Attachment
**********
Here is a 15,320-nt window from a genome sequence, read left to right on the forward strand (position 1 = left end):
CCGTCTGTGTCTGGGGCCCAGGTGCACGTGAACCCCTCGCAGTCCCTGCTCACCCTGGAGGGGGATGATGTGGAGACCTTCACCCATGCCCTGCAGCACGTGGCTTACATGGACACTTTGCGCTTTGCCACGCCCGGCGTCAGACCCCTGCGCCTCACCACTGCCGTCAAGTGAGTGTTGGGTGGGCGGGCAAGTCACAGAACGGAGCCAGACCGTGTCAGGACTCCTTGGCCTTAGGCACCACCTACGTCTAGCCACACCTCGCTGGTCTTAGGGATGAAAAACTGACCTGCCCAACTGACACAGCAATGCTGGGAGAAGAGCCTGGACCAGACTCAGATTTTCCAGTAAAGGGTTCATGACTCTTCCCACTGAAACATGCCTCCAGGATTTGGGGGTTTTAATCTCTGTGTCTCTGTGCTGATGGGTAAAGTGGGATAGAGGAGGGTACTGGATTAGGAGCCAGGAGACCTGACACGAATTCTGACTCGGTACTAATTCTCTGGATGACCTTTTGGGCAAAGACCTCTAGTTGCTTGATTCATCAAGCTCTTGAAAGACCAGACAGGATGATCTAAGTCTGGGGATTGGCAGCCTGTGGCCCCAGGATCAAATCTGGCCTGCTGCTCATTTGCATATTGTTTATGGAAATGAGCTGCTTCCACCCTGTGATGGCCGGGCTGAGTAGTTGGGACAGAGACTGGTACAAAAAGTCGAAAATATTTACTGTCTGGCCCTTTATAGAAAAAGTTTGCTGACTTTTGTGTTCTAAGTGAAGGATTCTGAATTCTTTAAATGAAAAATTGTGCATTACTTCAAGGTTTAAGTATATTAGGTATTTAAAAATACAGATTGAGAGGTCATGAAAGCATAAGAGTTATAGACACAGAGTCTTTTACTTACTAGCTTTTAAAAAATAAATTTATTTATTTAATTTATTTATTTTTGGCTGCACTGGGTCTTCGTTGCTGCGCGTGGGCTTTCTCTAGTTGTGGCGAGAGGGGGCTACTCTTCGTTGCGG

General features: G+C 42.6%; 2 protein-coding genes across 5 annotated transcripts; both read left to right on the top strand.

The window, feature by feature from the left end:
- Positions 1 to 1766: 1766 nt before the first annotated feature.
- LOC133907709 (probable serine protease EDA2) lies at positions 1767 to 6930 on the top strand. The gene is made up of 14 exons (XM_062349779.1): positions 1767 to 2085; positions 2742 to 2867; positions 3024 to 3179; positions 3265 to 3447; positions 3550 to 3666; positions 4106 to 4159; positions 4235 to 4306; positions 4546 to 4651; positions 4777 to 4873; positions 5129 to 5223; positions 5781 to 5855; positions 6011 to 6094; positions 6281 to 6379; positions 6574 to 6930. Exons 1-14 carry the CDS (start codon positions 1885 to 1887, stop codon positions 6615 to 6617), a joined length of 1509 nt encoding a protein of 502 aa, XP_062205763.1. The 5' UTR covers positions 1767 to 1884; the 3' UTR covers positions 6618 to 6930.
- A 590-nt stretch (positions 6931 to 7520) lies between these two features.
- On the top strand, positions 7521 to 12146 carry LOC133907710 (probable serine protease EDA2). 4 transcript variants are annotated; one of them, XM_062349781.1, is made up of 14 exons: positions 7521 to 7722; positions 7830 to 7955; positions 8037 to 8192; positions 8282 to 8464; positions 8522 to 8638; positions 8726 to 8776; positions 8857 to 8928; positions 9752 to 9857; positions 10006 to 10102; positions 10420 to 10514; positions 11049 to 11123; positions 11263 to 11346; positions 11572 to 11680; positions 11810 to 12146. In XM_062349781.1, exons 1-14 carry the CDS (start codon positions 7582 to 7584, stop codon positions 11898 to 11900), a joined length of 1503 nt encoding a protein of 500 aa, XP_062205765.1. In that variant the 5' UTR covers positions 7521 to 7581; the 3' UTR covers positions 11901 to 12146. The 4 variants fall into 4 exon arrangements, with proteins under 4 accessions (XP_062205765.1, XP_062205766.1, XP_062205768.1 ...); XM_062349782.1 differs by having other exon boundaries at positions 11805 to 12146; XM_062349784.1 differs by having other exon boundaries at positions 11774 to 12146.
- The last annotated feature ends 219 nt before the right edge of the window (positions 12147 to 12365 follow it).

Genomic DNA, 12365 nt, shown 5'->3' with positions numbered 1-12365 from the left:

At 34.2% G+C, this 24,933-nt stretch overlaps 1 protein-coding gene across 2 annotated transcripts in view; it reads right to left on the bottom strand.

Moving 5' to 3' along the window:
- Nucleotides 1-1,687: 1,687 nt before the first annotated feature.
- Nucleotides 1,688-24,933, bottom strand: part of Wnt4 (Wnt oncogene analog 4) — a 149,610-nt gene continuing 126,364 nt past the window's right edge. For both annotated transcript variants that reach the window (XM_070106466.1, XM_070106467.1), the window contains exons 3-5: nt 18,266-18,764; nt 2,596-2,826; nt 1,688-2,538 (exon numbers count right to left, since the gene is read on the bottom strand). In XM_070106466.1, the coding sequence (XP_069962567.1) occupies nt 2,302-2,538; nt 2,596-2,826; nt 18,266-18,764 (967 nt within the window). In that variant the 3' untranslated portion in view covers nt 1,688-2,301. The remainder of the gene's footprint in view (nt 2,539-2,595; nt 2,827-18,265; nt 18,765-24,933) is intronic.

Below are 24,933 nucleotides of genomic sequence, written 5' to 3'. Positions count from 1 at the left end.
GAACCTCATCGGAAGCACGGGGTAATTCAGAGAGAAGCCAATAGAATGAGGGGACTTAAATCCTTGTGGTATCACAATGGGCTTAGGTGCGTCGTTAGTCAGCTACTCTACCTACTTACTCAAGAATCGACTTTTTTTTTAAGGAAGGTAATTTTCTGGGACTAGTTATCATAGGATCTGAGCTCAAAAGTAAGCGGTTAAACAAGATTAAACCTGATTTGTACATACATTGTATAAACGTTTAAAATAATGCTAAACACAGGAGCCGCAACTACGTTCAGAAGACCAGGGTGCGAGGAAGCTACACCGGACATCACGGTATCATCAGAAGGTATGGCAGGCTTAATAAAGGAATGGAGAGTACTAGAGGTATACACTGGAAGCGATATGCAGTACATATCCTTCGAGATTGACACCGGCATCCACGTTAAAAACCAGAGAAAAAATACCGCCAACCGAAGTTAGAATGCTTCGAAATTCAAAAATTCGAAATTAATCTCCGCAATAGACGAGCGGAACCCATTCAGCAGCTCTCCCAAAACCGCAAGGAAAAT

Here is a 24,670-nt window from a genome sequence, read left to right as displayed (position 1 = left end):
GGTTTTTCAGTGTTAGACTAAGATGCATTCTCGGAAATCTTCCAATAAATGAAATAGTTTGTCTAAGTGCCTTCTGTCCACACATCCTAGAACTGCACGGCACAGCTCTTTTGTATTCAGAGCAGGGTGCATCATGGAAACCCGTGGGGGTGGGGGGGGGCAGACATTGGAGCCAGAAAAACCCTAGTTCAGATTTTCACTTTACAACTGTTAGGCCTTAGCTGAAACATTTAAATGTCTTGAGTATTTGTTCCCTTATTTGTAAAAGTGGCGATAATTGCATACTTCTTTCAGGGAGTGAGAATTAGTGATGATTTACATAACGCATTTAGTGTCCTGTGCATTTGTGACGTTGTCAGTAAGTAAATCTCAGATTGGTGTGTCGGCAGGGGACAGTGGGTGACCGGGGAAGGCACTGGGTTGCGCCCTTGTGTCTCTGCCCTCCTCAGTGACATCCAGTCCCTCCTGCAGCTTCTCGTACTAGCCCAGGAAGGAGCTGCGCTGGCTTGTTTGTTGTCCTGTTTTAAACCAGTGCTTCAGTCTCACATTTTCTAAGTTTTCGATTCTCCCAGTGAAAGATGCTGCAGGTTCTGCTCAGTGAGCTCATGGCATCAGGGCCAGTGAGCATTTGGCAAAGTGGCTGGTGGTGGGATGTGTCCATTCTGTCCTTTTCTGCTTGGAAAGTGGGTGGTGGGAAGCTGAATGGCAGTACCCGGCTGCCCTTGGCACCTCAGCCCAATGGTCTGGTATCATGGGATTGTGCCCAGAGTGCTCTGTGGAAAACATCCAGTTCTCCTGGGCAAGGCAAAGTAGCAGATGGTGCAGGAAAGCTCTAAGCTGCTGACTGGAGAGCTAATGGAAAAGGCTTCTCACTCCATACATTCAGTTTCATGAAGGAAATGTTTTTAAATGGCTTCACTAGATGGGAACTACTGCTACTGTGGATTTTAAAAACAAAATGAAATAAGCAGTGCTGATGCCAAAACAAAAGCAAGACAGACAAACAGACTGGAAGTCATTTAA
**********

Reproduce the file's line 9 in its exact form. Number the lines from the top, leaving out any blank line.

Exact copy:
- The last annotated feature ends 219 nt before the right edge of the window (positions 12147 to 12365 follow it).